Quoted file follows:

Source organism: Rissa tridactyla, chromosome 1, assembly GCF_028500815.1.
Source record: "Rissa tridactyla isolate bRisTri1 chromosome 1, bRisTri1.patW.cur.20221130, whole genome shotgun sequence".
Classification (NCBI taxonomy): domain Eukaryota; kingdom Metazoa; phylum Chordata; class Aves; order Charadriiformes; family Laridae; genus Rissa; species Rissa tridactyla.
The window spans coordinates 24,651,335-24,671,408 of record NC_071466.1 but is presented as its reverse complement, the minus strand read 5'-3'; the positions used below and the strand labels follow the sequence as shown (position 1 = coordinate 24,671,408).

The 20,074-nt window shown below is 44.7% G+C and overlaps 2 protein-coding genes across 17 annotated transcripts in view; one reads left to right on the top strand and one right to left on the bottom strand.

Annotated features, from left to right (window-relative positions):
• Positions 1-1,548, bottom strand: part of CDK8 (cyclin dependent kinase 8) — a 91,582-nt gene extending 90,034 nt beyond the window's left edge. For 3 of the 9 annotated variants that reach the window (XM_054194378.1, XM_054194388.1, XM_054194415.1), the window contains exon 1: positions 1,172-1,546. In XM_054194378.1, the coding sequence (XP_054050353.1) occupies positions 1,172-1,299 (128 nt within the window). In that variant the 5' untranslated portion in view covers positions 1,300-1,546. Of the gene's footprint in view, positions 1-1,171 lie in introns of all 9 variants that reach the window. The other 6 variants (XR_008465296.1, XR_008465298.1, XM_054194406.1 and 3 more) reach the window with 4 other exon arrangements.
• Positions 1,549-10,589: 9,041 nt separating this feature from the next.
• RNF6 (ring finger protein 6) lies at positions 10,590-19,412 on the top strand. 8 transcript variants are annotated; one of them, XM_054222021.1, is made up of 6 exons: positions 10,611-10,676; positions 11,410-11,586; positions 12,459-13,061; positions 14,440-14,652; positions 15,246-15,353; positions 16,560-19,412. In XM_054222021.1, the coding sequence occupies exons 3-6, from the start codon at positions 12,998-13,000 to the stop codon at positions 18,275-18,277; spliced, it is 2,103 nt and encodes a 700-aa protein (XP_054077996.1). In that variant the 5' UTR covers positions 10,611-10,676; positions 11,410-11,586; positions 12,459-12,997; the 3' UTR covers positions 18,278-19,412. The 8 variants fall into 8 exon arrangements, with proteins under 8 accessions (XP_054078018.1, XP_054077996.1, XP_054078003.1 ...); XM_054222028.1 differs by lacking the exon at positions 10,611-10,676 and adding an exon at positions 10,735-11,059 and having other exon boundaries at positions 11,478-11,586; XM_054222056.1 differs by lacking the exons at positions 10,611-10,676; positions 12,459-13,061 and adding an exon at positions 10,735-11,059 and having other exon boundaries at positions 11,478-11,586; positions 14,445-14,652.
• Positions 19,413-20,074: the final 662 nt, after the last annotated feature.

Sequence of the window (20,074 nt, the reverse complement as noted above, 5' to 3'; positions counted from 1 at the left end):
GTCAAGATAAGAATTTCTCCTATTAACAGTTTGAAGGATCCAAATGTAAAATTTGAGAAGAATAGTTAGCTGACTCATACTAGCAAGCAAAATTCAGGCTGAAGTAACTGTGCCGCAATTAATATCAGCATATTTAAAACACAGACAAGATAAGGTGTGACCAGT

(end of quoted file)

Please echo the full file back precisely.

Source organism: Rissa tridactyla, chromosome 1, assembly GCF_028500815.1.
Source record: "Rissa tridactyla isolate bRisTri1 chromosome 1, bRisTri1.patW.cur.20221130, whole genome shotgun sequence".
Classification (NCBI taxonomy): domain Eukaryota; kingdom Metazoa; phylum Chordata; class Aves; order Charadriiformes; family Laridae; genus Rissa; species Rissa tridactyla.
The window spans coordinates 24,651,335-24,671,408 of record NC_071466.1 but is presented as its reverse complement, the minus strand read 5'-3'; the positions used below and the strand labels follow the sequence as shown (position 1 = coordinate 24,671,408).

The 20,074-nt window shown below is 44.7% G+C and overlaps 2 protein-coding genes across 17 annotated transcripts in view; one reads left to right on the top strand and one right to left on the bottom strand.

Annotated features, from left to right (window-relative positions):
• Positions 1-1,548, bottom strand: part of CDK8 (cyclin dependent kinase 8) — a 91,582-nt gene extending 90,034 nt beyond the window's left edge. For 3 of the 9 annotated variants that reach the window (XM_054194378.1, XM_054194388.1, XM_054194415.1), the window contains exon 1: positions 1,172-1,546. In XM_054194378.1, the coding sequence (XP_054050353.1) occupies positions 1,172-1,299 (128 nt within the window). In that variant the 5' untranslated portion in view covers positions 1,300-1,546. Of the gene's footprint in view, positions 1-1,171 lie in introns of all 9 variants that reach the window. The other 6 variants (XR_008465296.1, XR_008465298.1, XM_054194406.1 and 3 more) reach the window with 4 other exon arrangements.
• Positions 1,549-10,589: 9,041 nt separating this feature from the next.
• RNF6 (ring finger protein 6) lies at positions 10,590-19,412 on the top strand. 8 transcript variants are annotated; one of them, XM_054222021.1, is made up of 6 exons: positions 10,611-10,676; positions 11,410-11,586; positions 12,459-13,061; positions 14,440-14,652; positions 15,246-15,353; positions 16,560-19,412. In XM_054222021.1, the coding sequence occupies exons 3-6, from the start codon at positions 12,998-13,000 to the stop codon at positions 18,275-18,277; spliced, it is 2,103 nt and encodes a 700-aa protein (XP_054077996.1). In that variant the 5' UTR covers positions 10,611-10,676; positions 11,410-11,586; positions 12,459-12,997; the 3' UTR covers positions 18,278-19,412. The 8 variants fall into 8 exon arrangements, with proteins under 8 accessions (XP_054078018.1, XP_054077996.1, XP_054078003.1 ...); XM_054222028.1 differs by lacking the exon at positions 10,611-10,676 and adding an exon at positions 10,735-11,059 and having other exon boundaries at positions 11,478-11,586; XM_054222056.1 differs by lacking the exons at positions 10,611-10,676; positions 12,459-13,061 and adding an exon at positions 10,735-11,059 and having other exon boundaries at positions 11,478-11,586; positions 14,445-14,652.
• Positions 19,413-20,074: the final 662 nt, after the last annotated feature.

Sequence of the window (20,074 nt, the reverse complement as noted above, 5' to 3'; positions counted from 1 at the left end):
GTCAAGATAAGAATTTCTCCTATTAACAGTTTGAAGGATCCAAATGTAAAATTTGAGAAGAATAGTTAGCTGACTCATACTAGCAAGCAAAATTCAGGCTGAAGTAACTGTGCCGCAATTAATATCAGCATATTTAAAACACAGACAAGATAAGGTGTGACCAGT